Daphne de Jong learned to fly a plane before she could drive a car. And her job today at self-driving software maker Waymo is to make sure that very soon no one has to ever drive again.
de Jong is an aerospace engineer by training and an adventurer by heart. Having flown planes (including commercial jets) since the age 16 and climbed the world’s most dangerous mountains (she summited Mount Everest in May 2019), she understands better than most of us the consequence of risk and how to prevent it.
“It’s all about safety. It doesn’t sound very sexy, and I know that,” she said of the similarities between aviation and building self-driving vehicles.
In a recent interview with Observer, de Jong revealed the boringly rigorous process of how Waymo builds up its autonomous driving system and whether the people who build it really trust it. Also, you’ll be surprised what her favorite type of mountain climbing is.
From an insider’s perspective, how far do you think are we from self-driving on open roads, provided that regulation is not a problem?
We are already operating on level 4 autonomy, which is full self-driving in urban areas. We have the Waymo One program in Arizona where we have a ton of customers who use our service on a daily basis. So I would say we already have self-driving cars on public roads. It’s a question of how fast we can expand existing service to reach more people.
Consumer surveys have shown that the majority of Americans are still quite suspicious about autonomous driving technology. For example, an AAA survey last year found that 70 percent of Americans were afraid of riding in a fully self-driving car. Since you work directly with people who build the “minds” of autonomous cars, how confident do engineers feel about the technology at its current stage? Will you let a car drive you?
Interesting question! I think it will depend on who you ask and what part of software development they work in. Overall, Waymo engineers have quite some confidence in our software’s safety level, because they are evolved in the entire process and the level of transparency is very high.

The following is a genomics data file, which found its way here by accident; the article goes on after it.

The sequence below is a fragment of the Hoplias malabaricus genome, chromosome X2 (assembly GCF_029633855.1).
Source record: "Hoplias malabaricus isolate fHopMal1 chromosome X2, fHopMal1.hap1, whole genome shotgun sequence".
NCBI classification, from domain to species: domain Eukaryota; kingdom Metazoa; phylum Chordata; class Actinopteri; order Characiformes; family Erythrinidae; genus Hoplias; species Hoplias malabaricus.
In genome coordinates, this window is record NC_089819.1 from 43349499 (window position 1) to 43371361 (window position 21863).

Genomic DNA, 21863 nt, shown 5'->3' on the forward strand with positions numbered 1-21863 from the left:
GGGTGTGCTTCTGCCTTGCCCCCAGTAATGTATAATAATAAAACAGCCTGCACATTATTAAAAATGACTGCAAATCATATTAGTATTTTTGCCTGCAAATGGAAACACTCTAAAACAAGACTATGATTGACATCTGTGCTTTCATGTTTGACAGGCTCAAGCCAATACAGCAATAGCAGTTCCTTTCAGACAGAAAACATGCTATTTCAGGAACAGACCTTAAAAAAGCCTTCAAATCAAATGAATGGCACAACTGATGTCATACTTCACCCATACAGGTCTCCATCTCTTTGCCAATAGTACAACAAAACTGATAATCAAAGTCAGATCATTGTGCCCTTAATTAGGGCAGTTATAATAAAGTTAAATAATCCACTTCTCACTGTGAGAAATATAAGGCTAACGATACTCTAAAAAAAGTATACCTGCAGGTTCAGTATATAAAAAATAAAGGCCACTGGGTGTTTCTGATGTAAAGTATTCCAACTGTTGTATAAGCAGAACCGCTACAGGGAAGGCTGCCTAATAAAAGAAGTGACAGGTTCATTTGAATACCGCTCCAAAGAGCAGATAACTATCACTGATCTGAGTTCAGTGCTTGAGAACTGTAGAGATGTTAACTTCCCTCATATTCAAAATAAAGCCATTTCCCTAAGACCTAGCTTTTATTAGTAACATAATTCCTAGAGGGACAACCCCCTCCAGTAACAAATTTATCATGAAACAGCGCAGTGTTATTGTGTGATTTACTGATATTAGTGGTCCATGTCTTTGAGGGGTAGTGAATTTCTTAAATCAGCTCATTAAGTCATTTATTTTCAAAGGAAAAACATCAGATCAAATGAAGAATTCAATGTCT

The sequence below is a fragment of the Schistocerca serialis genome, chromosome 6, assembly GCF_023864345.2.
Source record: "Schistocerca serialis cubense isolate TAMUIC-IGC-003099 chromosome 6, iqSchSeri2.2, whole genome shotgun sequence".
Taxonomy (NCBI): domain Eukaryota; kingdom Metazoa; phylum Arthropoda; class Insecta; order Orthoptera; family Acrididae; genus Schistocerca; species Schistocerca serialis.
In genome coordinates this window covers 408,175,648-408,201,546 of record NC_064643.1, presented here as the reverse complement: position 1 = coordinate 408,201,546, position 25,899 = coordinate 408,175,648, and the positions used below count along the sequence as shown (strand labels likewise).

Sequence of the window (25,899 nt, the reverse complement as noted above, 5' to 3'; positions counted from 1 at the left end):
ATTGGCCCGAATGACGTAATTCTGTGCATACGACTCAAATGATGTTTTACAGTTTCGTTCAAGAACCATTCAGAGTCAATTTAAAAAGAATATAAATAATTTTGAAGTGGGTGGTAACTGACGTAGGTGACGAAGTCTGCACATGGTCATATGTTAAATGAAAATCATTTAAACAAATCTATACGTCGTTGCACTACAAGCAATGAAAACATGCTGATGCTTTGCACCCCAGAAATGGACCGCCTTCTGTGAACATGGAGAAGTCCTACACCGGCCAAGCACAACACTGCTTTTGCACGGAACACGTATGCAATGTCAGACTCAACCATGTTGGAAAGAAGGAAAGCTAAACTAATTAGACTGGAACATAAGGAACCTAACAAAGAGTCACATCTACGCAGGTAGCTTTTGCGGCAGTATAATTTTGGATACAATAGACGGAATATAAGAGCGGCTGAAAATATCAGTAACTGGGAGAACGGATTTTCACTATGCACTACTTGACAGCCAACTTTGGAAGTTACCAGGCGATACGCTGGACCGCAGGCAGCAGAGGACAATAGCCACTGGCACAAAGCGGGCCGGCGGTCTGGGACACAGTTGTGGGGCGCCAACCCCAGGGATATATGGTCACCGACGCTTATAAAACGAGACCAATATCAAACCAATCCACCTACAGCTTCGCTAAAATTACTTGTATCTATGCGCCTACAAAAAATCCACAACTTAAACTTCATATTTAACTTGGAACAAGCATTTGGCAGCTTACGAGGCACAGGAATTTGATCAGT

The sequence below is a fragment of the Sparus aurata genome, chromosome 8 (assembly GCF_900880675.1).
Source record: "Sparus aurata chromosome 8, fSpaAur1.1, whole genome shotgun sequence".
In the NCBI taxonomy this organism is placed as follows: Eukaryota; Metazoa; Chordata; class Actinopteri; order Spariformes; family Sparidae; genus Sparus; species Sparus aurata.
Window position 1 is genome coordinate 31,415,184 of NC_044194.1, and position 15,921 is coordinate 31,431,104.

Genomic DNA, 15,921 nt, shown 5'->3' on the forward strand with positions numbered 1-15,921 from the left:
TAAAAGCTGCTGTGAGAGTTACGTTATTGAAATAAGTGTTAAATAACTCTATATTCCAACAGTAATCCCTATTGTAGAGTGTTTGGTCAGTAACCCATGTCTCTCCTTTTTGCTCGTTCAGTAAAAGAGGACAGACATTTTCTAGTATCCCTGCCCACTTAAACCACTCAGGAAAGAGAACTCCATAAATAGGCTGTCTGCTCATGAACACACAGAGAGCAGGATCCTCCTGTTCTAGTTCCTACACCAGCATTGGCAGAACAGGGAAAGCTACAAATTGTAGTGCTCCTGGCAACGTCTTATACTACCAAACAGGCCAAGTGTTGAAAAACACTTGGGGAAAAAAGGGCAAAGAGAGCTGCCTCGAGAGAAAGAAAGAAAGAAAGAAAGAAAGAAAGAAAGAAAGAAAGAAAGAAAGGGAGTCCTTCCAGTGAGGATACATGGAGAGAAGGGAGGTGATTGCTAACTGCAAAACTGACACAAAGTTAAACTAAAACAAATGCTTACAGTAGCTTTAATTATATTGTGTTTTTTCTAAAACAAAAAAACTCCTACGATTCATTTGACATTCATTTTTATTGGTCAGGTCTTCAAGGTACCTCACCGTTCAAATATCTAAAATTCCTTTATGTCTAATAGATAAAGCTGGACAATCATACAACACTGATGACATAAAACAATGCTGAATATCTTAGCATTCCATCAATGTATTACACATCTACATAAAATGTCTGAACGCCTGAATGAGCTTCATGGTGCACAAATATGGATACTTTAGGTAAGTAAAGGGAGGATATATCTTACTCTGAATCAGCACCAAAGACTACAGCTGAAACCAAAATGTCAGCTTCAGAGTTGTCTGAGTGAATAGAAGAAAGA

We rigorously test our technology. I think we’ve done a good job in simulations, which is a key part of autonomous cars, drones and really everything that drives itself.
We run massive amounts of simulations on new features in order to understand their safety impacts. We’ve driven 15 billion miles in simulation. That’s a huge number by industry standard. We also have a giant test site in California where we stage complex “real world” scenarios, such as driving on roads along with skateboarders or rare scenarios like a pile of garbage falling out of the truck in front of us.”
There’s no incentive for companies like Waymo not to have the highest standard when it comes to safety. So it makes sense to trust us with this kind of thing.
You came from an aviation background. How does your experience and skills as a pilot transfer to building autonomous driving technology?
There’re so many parallels between flying and autonomous driving. As you can imagine, they are both extremely safety-focused jobs. For instance, when you pull specific levers in a moving aircraft, every action is safety-critical. It’s the same thing on the road. There are all these other road users besides the passengers in your car. That’s the level of pressure you do not feel from making other consumer products.
It’s all about safety. It doesn’t sound very sexy, and I know that. To me, what I like most about it is actually that you don’t go from a fully man-operated vehicle to a fully self-driving vehicle overnight. You have to go through a lot of stages, where you evaluate and improve things step by step.
What about mountain climbing? You’ve climbed some of the world’s most dangerous mountains, including the Everest. Do you find similarities between that and what you do at Waymo in any way?
Absolutely. There are so many ways to climb: rock climbing, ice climbing, alpine climbing, mountaineer climbing and so on. What I love most is expedition climbing, where you go somewhere for a long period of time to accomplish a big objective.
Because it’s a long trip, you need to prepare carefully and find the right team. You need to understand the country you are going to, its culture, how much gears and food to bring, whether you need to bring oxygen and how much, and how to train for the climb.
And then there’s team dynamics. I feel much safer climbing with people with whom I feel comfortable admitting that I’ve reached my bar or I can’t do something anymore. It’s important to have that level of honesty and trust. The more we can talk about issues during a project, the better we can prevent them and resolve them when they occur. It’s very similar to the aviation culture and our work culture at Waymo.
What aspects of autonomous driving do you think are the least understood by the public?
I think one of the things we should communicate more to the public is the potentials autonomous cars have. Especially with COVID-19 going on right now, I wish we had autonomous cars in more places so that people don’t have to worry about riding a taxi so much.
And even in normal times, there are 20 percent of people in the U.S. who can’t easily go to places because they are either disabled or are not fully capable of driving. Self-driving will provide a great solution there. That’s just one example.